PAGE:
Miracles vs. V2/Modernist Clergy

But Jesus said: Do not forbid him. For there is no man that doth a miracle in my name, and can soon speak ill of me.Mark 9:38

 
A statement was recently discovered in a book by a man from Italy, presumably Catholic, stating that many priests, bishops, and even those in the Vatican no longer believe in miracles. In case there are other Catholics who may doubt the existence of miracles, this is a good opportunity to review what the Catholic Church has taught on the subject. Some Catholics may not know, but the Church teaches that it is mandatory to believe in the principle of miracles.

Looking at the definition of “Miracle” in “A Catholic Dictionary” (Attwater), it states that a miracle is “an effect wrought in nature directly by God” and that it is “wrought independently of natural powers and laws and of such a character that man reasonably concludes that God himself, who alone is above and beyond nature, is the immediate and direct cause…“. Most importantly, the definition also states, “Though a Catholic is bound to accept this principle as a matter of faith, the miraculous character of each individual occurrence must be settled by evidence. Hence no individual miracles, except those mentioned in holy Scripture, are of faith.

Scripture:
Scripture confirms the continuance of miracles in the Church (which has been clearly seen throughout its history):
“Otherwise believe for the very works’ sake. Amen, amen I say to you, he that believeth in me, the works that I do, he also shall do; and greater than these shall he do.” John 14:12



“And these signs shall follow them that believe: In my name they shall cast out devils: they shall speak with new tongues. They shall take up serpents; and if they shall drink any deadly thing, it shall not hurt them: they shall lay their hands upon the sick, and they shall recover.” Mark 16:17,18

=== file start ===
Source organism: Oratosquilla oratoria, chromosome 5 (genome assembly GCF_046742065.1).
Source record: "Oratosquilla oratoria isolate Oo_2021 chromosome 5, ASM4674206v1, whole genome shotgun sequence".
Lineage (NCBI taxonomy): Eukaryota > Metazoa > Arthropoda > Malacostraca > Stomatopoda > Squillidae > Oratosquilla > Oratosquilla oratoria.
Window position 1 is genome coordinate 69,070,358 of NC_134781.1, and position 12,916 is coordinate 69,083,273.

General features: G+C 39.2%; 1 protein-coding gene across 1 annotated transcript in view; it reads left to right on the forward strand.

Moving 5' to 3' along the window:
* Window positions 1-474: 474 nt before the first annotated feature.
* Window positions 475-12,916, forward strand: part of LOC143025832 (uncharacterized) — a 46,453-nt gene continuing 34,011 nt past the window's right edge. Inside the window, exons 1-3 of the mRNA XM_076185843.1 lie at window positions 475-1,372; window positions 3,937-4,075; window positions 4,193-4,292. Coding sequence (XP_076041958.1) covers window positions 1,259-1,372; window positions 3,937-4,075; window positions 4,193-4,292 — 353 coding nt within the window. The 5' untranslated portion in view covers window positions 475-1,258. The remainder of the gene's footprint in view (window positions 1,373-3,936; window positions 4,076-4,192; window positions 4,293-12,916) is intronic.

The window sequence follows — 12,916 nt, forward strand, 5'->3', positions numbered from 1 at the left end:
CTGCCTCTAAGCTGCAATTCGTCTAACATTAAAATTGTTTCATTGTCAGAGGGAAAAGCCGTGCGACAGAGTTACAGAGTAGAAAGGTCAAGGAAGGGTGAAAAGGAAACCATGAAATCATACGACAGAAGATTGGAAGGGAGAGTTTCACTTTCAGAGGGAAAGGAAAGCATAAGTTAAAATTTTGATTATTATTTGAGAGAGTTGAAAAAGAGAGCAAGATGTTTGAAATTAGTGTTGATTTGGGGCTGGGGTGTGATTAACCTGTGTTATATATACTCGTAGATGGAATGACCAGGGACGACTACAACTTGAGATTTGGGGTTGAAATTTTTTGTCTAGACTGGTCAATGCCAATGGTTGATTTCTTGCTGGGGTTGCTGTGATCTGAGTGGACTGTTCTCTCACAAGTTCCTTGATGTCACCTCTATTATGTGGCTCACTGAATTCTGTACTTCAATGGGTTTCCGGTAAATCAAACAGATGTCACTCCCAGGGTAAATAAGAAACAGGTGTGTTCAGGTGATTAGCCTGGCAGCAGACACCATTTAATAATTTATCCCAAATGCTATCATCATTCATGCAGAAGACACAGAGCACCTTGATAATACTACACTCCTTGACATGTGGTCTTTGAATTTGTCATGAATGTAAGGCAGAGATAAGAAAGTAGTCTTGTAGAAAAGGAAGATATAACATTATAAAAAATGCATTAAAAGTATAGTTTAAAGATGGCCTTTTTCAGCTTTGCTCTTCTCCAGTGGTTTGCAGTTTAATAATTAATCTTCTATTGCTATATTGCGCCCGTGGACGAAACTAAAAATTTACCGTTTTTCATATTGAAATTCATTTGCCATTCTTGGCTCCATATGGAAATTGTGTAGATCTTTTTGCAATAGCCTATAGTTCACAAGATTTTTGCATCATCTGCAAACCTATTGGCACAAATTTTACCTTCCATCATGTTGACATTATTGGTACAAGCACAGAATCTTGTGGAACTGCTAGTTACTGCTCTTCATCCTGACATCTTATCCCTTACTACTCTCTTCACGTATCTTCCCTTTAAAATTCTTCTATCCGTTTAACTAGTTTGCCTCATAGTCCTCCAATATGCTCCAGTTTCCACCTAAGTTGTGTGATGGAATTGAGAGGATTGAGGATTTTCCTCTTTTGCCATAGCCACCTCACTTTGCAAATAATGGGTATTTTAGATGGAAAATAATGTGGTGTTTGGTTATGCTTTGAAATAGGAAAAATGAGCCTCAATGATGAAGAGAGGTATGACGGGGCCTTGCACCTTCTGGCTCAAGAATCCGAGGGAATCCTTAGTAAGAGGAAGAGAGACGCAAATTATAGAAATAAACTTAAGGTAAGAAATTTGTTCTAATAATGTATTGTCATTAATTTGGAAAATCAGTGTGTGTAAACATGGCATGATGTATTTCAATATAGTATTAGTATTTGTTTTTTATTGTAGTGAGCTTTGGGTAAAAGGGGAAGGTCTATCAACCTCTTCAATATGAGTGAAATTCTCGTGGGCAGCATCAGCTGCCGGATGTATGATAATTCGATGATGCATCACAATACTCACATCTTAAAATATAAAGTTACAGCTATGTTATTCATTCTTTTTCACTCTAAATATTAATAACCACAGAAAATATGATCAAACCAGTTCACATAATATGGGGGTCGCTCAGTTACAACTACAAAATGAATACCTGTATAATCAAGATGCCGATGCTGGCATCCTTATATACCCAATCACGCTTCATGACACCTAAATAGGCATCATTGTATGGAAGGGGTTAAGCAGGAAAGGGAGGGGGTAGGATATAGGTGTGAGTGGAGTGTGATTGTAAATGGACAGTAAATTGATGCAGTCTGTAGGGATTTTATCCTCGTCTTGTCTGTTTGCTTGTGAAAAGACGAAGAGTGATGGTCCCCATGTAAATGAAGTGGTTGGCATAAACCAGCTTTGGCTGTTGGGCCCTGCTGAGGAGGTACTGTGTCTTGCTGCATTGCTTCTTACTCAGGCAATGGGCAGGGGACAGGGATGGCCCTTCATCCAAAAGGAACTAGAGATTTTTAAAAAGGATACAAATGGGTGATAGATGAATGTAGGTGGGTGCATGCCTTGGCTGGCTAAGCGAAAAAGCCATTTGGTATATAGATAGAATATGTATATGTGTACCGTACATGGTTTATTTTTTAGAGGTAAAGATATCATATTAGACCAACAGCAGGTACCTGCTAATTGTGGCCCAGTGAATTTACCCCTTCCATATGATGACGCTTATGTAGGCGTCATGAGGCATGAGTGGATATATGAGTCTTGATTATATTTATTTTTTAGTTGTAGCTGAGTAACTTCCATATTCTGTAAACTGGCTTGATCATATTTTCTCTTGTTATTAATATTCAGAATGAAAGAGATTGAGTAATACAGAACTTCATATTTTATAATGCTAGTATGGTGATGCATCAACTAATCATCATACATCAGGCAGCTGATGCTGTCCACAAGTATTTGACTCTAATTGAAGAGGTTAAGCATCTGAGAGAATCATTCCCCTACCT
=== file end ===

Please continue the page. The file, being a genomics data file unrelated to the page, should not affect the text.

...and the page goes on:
Council of Trent (16th century):

“And the bishops shall carefully teach this, -that, by means of the histories of the mysteries of our Redemption, portrayed by paintings or other representations, the people are instructed, and confirmed in (the habit of) remembering, and continually revolving in mind the articles of faith; as also that great profit is derived from all sacred images, not only because the people are thereby admonished of the benefits and gifts bestowed upon them by Christ, but also because the miracles which God has performed by means of the saints, and their salutary examples, are set before the eyes of the faithful; that so they may give God thanks for those things; may order their own lives and manners in imitation of the saints; and may be excited to adore and love God, and to cultivate piety. But if any one shall teach, or entertain sentiments, contrary to these decrees; let him be anathema.”

First Vatican Council (1870):

“If anyone says that all miracles are impossible, and that therefore all reports of them, even those contained in sacred scripture, are to be set aside as fables or myths; or that miracles can never be known with certainty, nor can the divine origin of the Christian religion be proved from them: let him be anathema.”

Baltimore Catechism (1885): 
Q. 324. How did Christ show and prove His divine power? 

A. Christ showed and proved His divine power chiefly by His miracles, which are extraordinary works that can be performed only by power received from God, and which have, therefore, His sanction and authority.

Q. 1210. Has God Himself honored relics? 

A. God Himself has frequently honored relics by permitting miracles to be wrought through them. There is an example given in the Bible, in the IV Book of Kings, where it is related that a dead man was restored to life when his body touched the bones, that is, the relics of the holy prophet Eliseus.

The Oath against Modernism (Pope St. Pius X, 1910)

“To be sworn to by all clergy, pastors, confessors, preachers, religious superiors, and professors in philosophical-theological seminaries:

….I accept and acknowledge the external proofs of revelation, that is, divine acts and especially miracles and prophecies as the surest signs of the divine origin of the Christian religion and I hold that these same proofs are well adapted to the understanding of all eras and all men, even of this time.”

This is a post on http://www.faithfulcatholics.com concerning the modernist stance on miracles and what the Catholic Church has always recognized and taught. I am not the author merely the distributor. Please feel free to create a free profile on the website for more faithful Catholic info.

God Bless BJS!!

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